Compliance with requirements also appears to be poorly translated to faculty as well. In the same ABFM survey, faculty noted the “frequent lack of information about panel size, lack of feedback about quality, access and cost and the relative rarity of patient advisory committees.”6 Of particular note, “almost 70% reported that residents received no systematic feedback on cost of care or referral appropriateness.” As providing optimal and high-quality patient care is a major outcome of residency training, these findings reflect a missed opportunity to emphasize, address, and review the use of patient quality of care measures in residency training.
Finally, compliance with requirements on a program level achieves accreditation and places that program on par with other accredited programs. One could argue that the incentive for programs to excel in any current requirement or to innovate in some manner are neither clearly delineated nor systemically recognized.
Additional levels of supervision and monitoring are present to assist and augment the work done on the programmatic level. The sponsoring institution provides oversight of programs as well through the graduate medical education committee (GMEC). The GMEC provides oversight of learning and working environment as well as of the quality of educational experiences in associated residency programs. The GMEC and sponsoring institution are expected to work with and monitor programs and their improvement activities.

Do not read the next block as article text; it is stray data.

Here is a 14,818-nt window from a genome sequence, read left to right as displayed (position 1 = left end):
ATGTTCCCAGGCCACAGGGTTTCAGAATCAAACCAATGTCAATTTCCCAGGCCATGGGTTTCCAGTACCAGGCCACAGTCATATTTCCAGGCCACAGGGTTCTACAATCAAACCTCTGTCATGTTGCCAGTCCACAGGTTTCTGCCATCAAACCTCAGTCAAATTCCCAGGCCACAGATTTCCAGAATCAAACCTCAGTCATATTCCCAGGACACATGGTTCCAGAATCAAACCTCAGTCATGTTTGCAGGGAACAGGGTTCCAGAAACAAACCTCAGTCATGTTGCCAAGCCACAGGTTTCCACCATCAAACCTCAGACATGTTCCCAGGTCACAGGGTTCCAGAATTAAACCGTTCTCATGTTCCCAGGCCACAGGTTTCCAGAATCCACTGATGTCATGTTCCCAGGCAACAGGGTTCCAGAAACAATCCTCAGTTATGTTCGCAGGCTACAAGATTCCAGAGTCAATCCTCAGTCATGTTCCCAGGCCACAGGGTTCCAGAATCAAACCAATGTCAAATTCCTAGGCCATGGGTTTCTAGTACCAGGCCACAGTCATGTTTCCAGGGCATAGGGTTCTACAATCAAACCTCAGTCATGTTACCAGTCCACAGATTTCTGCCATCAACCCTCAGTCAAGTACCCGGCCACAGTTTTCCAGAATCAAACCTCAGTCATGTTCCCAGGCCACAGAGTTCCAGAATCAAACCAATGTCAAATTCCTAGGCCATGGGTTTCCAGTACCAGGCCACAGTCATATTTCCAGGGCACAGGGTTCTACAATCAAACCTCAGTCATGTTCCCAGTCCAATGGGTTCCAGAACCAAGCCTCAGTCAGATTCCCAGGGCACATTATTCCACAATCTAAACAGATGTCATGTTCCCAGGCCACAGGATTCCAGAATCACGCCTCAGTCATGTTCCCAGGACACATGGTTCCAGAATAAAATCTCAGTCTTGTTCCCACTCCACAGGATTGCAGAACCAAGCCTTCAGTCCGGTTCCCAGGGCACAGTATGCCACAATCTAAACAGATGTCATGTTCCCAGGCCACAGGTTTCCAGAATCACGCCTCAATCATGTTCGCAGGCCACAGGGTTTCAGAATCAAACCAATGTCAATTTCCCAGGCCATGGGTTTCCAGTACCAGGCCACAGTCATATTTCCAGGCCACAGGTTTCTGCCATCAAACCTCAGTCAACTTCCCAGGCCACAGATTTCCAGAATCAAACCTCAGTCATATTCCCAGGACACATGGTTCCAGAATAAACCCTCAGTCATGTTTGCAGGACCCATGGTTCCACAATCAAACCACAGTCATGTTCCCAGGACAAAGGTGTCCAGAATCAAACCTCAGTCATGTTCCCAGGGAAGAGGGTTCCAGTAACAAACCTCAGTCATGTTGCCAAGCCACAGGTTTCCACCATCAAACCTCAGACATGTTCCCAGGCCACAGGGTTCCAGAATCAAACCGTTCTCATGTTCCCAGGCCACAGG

As a key component of the NAS, the ACGME established the Clinical Learning Environment Review (CLER) program. The aim of this program is to promote safety and quality of care by focusing on six areas important to the safety and quality of care in teaching hospitals and the care residents will provide in a lifetime of practice after completion of training.7 The six areas encompass engagement of residents in patient safety, quality improvement and care transitions, promoting appropriate resident supervision, duty hour oversight and fatigue management, and enhancing professionalism. The impact of this program on specific residency training in particular family medicine is not yet well studied.